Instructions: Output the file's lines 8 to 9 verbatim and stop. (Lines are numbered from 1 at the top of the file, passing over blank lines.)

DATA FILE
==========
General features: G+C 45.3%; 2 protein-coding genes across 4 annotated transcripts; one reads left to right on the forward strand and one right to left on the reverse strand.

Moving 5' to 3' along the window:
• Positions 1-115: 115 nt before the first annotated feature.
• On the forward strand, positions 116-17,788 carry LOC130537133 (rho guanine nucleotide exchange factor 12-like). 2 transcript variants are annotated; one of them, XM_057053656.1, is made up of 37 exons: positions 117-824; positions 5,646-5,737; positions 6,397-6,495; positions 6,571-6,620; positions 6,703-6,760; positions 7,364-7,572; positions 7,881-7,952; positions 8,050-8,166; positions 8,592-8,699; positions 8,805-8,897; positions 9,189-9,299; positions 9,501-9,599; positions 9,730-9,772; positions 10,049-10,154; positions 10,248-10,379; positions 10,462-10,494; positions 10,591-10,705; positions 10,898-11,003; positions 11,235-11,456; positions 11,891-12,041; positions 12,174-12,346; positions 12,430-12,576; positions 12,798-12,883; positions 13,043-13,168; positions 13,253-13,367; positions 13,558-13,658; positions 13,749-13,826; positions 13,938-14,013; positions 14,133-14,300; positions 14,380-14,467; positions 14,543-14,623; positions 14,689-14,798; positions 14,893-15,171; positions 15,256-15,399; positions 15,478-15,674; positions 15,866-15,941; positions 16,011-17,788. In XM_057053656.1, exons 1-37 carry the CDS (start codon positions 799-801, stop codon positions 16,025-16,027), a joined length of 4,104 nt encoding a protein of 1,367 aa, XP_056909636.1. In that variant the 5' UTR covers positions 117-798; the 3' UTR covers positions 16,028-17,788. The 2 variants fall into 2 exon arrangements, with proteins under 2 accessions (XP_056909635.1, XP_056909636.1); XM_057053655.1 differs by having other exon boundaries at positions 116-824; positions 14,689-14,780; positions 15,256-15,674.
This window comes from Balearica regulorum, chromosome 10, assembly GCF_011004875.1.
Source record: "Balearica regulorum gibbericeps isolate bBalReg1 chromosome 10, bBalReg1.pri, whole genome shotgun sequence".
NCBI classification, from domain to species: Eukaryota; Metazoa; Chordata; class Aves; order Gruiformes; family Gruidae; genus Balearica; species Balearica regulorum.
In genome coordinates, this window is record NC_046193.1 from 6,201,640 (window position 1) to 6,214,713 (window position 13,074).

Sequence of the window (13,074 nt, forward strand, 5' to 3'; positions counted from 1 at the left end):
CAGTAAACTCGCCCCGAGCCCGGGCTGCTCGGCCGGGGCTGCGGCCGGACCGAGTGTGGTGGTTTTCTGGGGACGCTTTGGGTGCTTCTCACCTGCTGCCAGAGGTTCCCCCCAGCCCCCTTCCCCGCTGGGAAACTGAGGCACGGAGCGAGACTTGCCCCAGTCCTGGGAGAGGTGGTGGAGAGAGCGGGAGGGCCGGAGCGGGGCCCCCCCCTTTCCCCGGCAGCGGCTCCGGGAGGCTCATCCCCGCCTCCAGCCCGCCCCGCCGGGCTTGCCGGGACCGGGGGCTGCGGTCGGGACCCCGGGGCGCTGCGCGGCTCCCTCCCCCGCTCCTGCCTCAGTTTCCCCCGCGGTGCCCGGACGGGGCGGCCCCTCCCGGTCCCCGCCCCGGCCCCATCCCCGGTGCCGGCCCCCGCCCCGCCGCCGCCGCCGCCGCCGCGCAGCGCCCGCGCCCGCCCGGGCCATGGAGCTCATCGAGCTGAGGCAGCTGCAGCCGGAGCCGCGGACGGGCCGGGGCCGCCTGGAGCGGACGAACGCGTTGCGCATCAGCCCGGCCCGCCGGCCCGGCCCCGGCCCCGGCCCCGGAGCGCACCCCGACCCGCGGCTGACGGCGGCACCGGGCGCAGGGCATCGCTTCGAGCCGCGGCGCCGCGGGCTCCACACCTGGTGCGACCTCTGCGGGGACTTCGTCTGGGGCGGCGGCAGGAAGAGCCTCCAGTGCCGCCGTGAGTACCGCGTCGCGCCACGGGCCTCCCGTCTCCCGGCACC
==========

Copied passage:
In genome coordinates, this window is record NC_046193.1 from 6,201,640 (window position 1) to 6,214,713 (window position 13,074).

Sequence of the window (13,074 nt, forward strand, 5' to 3'; positions counted from 1 at the left end):